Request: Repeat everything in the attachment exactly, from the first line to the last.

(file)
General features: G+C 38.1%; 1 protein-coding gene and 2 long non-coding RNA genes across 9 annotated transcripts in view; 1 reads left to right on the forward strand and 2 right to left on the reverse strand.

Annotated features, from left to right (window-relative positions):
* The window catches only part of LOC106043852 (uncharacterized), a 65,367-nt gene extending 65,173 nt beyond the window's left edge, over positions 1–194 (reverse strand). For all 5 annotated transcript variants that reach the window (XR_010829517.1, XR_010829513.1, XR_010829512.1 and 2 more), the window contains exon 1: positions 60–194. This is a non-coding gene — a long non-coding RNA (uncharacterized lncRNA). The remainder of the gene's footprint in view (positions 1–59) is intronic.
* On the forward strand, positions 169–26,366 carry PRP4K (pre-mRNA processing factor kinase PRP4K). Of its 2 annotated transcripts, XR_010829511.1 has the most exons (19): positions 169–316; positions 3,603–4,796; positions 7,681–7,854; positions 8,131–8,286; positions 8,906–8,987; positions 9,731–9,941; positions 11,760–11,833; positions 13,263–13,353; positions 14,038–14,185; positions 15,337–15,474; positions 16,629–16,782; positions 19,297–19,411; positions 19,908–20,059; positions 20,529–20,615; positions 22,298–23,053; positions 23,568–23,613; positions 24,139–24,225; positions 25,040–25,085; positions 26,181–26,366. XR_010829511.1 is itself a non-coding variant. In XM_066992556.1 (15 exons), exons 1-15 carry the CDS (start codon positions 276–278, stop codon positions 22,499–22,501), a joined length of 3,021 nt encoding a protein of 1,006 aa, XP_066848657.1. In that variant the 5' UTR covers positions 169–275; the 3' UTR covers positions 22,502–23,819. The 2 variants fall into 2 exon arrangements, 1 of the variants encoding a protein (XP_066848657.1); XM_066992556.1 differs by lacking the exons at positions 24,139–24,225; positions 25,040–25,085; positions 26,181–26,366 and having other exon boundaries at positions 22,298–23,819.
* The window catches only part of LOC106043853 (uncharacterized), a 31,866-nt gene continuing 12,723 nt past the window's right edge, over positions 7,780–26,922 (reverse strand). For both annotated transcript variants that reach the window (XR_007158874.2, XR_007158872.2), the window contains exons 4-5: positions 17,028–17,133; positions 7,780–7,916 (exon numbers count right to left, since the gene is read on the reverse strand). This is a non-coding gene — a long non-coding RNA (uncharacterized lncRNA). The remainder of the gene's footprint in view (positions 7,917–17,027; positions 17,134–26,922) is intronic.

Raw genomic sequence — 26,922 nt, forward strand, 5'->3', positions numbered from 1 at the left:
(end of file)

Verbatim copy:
General features: G+C 38.1%; 1 protein-coding gene and 2 long non-coding RNA genes across 9 annotated transcripts in view; 1 reads left to right on the forward strand and 2 right to left on the reverse strand.

Annotated features, from left to right (window-relative positions):
* The window catches only part of LOC106043852 (uncharacterized), a 65,367-nt gene extending 65,173 nt beyond the window's left edge, over positions 1–194 (reverse strand). For all 5 annotated transcript variants that reach the window (XR_010829517.1, XR_010829513.1, XR_010829512.1 and 2 more), the window contains exon 1: positions 60–194. This is a non-coding gene — a long non-coding RNA (uncharacterized lncRNA). The remainder of the gene's footprint in view (positions 1–59) is intronic.
* On the forward strand, positions 169–26,366 carry PRP4K (pre-mRNA processing factor kinase PRP4K). Of its 2 annotated transcripts, XR_010829511.1 has the most exons (19): positions 169–316; positions 3,603–4,796; positions 7,681–7,854; positions 8,131–8,286; positions 8,906–8,987; positions 9,731–9,941; positions 11,760–11,833; positions 13,263–13,353; positions 14,038–14,185; positions 15,337–15,474; positions 16,629–16,782; positions 19,297–19,411; positions 19,908–20,059; positions 20,529–20,615; positions 22,298–23,053; positions 23,568–23,613; positions 24,139–24,225; positions 25,040–25,085; positions 26,181–26,366. XR_010829511.1 is itself a non-coding variant. In XM_066992556.1 (15 exons), exons 1-15 carry the CDS (start codon positions 276–278, stop codon positions 22,499–22,501), a joined length of 3,021 nt encoding a protein of 1,006 aa, XP_066848657.1. In that variant the 5' UTR covers positions 169–275; the 3' UTR covers positions 22,502–23,819. The 2 variants fall into 2 exon arrangements, 1 of the variants encoding a protein (XP_066848657.1); XM_066992556.1 differs by lacking the exons at positions 24,139–24,225; positions 25,040–25,085; positions 26,181–26,366 and having other exon boundaries at positions 22,298–23,819.
* The window catches only part of LOC106043853 (uncharacterized), a 31,866-nt gene continuing 12,723 nt past the window's right edge, over positions 7,780–26,922 (reverse strand). For both annotated transcript variants that reach the window (XR_007158874.2, XR_007158872.2), the window contains exons 4-5: positions 17,028–17,133; positions 7,780–7,916 (exon numbers count right to left, since the gene is read on the reverse strand). This is a non-coding gene — a long non-coding RNA (uncharacterized lncRNA). The remainder of the gene's footprint in view (positions 7,917–17,027; positions 17,134–26,922) is intronic.

Raw genomic sequence — 26,922 nt, forward strand, 5'->3', positions numbered from 1 at the left: